A bit of flexibility goes a long wayLast night I went out for “one” drink after work with a friend. We hadn’t seen each other for a week or so, so had lots to catch up on. The first bottle of Prosecco disappeared pretty quickly, and food was thought to be a good idea.

The place we were in – the local branch of a small chain that prides itself on being an “informal, neighbourhood food led cafe/bars” – invites visitors to think of it as their “home from home”. They have a number of daily deals, and yesterday’s was three plates of tapas and a glass of wine for £9.95.

We spent the next 15 minutes or so trying to decide which tapas dishes to order (it’s a slow process after a bottle of Prosecco!) and agreed that we didn’t actually want wine, but would like more of the fizzy stuff.

We went to the bar and ordered the food and then asked if we could upgrade the wine that was included in the offer, to a bottle of Prosecco.

“No”. Was the reply.

Right. Just no?

“We are a chain and I can’t order anything different to the deal”.

Really? That’s not very “home from home”, now, is it?

Ok. So we suggested a compromise of us buying the Prosecco at full price and her giving us a couple of tapas dishes for the value of the wine included in the deal.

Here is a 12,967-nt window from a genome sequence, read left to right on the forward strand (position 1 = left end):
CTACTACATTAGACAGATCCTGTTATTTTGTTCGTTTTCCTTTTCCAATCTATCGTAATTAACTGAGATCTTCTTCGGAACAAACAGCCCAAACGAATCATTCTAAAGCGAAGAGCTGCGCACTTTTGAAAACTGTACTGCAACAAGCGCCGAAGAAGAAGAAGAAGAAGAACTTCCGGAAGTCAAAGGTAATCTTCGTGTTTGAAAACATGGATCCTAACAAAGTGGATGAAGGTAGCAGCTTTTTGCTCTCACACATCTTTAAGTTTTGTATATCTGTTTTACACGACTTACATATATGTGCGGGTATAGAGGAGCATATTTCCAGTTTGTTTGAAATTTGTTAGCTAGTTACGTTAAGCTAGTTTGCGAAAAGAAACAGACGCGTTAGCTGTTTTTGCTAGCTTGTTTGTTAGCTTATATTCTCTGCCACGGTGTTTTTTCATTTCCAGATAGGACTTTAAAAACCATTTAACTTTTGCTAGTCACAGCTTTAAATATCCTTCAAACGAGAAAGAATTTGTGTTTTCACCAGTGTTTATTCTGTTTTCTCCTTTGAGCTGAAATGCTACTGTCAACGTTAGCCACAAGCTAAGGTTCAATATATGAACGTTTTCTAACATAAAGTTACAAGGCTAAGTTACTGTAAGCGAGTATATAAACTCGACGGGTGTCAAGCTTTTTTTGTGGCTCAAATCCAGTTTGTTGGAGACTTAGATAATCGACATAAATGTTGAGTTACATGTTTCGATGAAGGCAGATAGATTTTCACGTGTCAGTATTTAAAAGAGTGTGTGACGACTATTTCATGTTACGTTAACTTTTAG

“No”.

Wow. Ok, so no flexibility at all then?

“You could have a glass of beer”

No, we want fizz.

“I can’t do that”.

We tutted and told her that wasn’t really good enough, and cancelled the food order completely, telling the server that we would eat over the road instead. She just shrugged.

Now, bear in mind that this was a rainy Tuesday night in the sleepy town of Market Harborough. We were two of about eight people in the whole place. We wanted to spend money with them, but by not deviating at all from the brief, they lost our custom.

We went next door and had an extremely nice dinner, that was customised with no issues whatsoever.

It made us very angry that we couldn’t take an upsell. We wanted to pay extra to upgrade, but the staff member was so rigid, that she lost a sale, and irritated a couple of regulars. Whilst I understand that tilling systems may not allow for total flexibility, a conversation with the manager would surely have resulted in happy customers. No offer was made to speak to someone more senior just to check, and no apology was given for not being able to help us. We really didn’t think we were asking that much!

The two lessons of this are to always have a slight degree of flexibility in what you offer, and to always have an upgrade or upsell available. Especially where food and drink is concerned!

 

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